post_thumbnail was not returned from the topmost parent page we would then check the defined static front page and pull it from there.
More simply the fallback for the
post_thumbnail would be: Child Page -> Parent Page -> Front Page.
It’s unlikely we wouldn’t find a
post_thumbnail like this but we could return a hard-coded default to account for that possibility if we didn’t find one on the front page.
Menus in WordPress are a really simple and easy way to manage various navigation bars in a theme.
wp_nav_menu() does a lot of the work automatically and includes a number of CSS classes for styling. Highlighting the current page is especially useful using
There was one issue I recently ran into though. In order for the top-level page to be highlighted when a sub-page has been selected, you must have the sub-pages added into the navigation. This makes sense but for a recent project I wanted to make it easy for the client to add sub-pages to the site without having to also add the pages to the WordPress navigation menu for parent-menu highlighting. I wanted top-level pages to have the
.current-menu-ancestor to be added regardless if it was in the a sub-menu.
Below is a solution for this problem. With the way I setup my project was a handful of parent pages with an undefined number of child pages. I then added the parent pages to the Menu. We didn’t want a dropdown menu.
Here we add a filter to the classes generated during the generation of the menu. First we check if we’re on a page with
is_page(), if not we don’t filter anything. If we are on a page we access the current post from the global
$post variable and look for the topmost parent, if we don’t find one the current post is not a child and we don’t filter anything.
If we’re on a page and we found a topmost parent we then check if the current menu
$item being generated matches the topmost parent we found. If so we add the
.current-menu-ancestor CSS class.
Such a simple solution which makes the editing experience easier for the client when working with a custom theme.
“Software is messy because it reflects our evolving understanding of the problem as we wrote it.”
I was a person who always had excitement and passion in my career. I was excited when I got my first job as a web developer and I pushed myself hard to learn everything I could to be knowledgeable in everything I did. For years I would have ideas and build them, find new tech and try them. But things happened along the way and I lost my passion.
I’m taking it back.
Looking back at the beginning of my career I had a lot of confidence. I also had no idea what kind of effort things took. I would say something as silly as “I could build that e-commerce system in 3 weeks!” only for it to take a year to build and then never launch. I was audacious, willing to dive into something I knew nothing about in an effort to force myself into a sink or swim situation. I grew quickly that way and stayed afloat more often than not.
My confidence allowed me to have strong opinions about work, the industry, and running a business. If I had a strong opinion I would share it and if things continued in a way I didn’t agree with I moved on. If someone told me I couldn’t do something or something wasn’t possible my response was always “watch me”. People telling me “no” was a great driving force for me, I wanted to prove them wrong. Go too far though and you become an asshole. I might have gone a bit too far in that direction at times.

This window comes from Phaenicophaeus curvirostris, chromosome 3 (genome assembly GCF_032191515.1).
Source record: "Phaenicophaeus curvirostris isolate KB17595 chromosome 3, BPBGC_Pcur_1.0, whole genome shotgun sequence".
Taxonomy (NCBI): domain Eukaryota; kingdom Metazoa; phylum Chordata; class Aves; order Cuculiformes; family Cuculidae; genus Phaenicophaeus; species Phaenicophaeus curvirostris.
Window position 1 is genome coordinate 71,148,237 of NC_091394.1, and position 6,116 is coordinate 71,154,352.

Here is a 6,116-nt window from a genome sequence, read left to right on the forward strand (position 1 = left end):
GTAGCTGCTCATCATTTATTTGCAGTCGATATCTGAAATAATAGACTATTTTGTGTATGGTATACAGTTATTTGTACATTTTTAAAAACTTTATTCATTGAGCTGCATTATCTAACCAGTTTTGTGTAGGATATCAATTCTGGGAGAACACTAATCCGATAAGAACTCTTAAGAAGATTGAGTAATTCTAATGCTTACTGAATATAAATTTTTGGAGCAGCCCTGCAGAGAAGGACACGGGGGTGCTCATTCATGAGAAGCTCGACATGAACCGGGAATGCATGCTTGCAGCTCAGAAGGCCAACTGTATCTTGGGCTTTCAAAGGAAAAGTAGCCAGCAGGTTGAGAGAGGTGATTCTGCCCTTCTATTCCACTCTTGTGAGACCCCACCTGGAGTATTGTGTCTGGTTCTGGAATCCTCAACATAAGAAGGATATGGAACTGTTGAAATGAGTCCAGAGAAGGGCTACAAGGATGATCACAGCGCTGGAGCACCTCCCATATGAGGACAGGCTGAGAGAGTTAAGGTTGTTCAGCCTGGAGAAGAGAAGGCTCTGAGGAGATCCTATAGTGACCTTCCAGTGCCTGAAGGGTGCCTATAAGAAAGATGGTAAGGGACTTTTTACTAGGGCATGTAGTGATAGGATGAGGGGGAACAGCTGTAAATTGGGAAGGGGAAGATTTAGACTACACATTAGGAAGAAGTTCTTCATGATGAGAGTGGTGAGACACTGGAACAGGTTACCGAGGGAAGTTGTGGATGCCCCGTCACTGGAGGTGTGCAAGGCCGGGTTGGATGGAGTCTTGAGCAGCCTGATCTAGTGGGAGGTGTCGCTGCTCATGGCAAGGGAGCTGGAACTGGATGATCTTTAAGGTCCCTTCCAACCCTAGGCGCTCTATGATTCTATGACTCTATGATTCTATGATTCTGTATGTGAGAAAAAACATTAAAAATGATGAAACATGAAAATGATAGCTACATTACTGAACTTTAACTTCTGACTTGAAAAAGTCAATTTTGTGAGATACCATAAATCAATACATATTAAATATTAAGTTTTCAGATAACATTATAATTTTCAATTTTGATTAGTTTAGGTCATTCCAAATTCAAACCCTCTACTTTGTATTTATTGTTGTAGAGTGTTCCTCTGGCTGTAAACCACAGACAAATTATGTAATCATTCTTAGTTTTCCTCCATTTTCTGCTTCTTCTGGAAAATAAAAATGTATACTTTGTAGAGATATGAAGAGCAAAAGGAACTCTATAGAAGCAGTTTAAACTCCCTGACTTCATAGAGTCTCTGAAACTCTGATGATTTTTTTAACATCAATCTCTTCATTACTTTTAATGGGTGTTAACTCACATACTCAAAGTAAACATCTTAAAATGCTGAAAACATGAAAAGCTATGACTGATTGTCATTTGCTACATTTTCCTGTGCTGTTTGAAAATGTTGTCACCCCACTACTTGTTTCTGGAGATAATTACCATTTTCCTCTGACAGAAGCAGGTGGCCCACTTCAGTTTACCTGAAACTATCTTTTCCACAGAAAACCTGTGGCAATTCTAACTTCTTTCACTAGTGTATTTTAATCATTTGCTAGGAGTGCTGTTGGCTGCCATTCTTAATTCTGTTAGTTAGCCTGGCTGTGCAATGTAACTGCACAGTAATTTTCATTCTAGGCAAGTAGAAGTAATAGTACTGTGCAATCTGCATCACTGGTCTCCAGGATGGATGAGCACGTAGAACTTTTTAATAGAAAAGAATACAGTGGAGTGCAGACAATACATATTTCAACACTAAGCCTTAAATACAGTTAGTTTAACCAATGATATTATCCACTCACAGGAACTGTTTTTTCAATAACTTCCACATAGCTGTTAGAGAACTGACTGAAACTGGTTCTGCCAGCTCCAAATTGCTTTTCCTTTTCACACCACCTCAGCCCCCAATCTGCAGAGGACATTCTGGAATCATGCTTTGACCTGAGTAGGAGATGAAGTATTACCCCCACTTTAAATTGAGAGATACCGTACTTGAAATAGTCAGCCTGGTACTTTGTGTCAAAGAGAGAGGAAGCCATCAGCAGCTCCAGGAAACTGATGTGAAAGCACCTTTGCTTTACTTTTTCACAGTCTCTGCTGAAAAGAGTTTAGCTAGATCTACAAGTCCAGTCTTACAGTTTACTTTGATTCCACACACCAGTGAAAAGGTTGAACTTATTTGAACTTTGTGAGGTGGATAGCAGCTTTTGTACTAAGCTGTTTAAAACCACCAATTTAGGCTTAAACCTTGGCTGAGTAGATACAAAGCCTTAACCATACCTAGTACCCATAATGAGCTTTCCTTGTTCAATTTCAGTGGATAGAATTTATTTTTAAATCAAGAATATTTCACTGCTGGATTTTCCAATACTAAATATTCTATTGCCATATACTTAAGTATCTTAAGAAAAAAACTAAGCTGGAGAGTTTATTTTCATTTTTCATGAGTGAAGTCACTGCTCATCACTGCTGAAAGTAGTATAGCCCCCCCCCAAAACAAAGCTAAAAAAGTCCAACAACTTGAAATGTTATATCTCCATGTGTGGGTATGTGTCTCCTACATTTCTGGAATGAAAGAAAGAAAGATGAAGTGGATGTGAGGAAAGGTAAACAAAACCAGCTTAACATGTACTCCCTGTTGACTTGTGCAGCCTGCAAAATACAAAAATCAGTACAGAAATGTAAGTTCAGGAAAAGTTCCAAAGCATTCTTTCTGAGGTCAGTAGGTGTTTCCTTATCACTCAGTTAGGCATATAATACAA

I know I can get my confidence back, it’s the self-doubt that holds me back. I’ve had plenty of ideas in the past of things I’d like to build: just for fun ideas, business ideas, startup ideas, etc. Some of them I’ve developed the concepts without any polish, others I’ve designed the visuals or the database/api structure, and some are just sketches in my notebook. The thought of “does this even matter?” has kept me from finishing them. Some of these ideas I’ve actually seen come to life by others.
Why does it even have to matter? I think I’ve too often judged the validity of my ideas on the basis of how the startup world always talks about disruption or changing the world. Setting the bar like that causes a sense of embarrassment inside me for even wanting to share the idea if it doesn’t disrupt or change the world in some significant way. I know it doesn’t have to but there is also a feeling of personal validation for what I’ve built. In a way building the ideas that “change the world” are also building my identity and recognition in the communities I’m involved in. That doesn’t sound very humble at all. I think everyone is looking for some form of recognition in what they do but I don’t believe our identities should be shackled to the things we did.
Today I’m making a change. For too long I’ve been stuck in self-doubt. It’s suffocated my confidence. Writing this post alone took me all week to do and even now I’m still considering if I should post it or not. Publishing it is my step towards acknowledging and breaking this cycle. I’ve got a couple ideas I’ve been thinking a lot about that I’m starting to work on and even blocked out Friday’s completely to focus on them without any interruptions, to start writing again, and getting involved in the community.
I’m going to build things for the joy of building things again.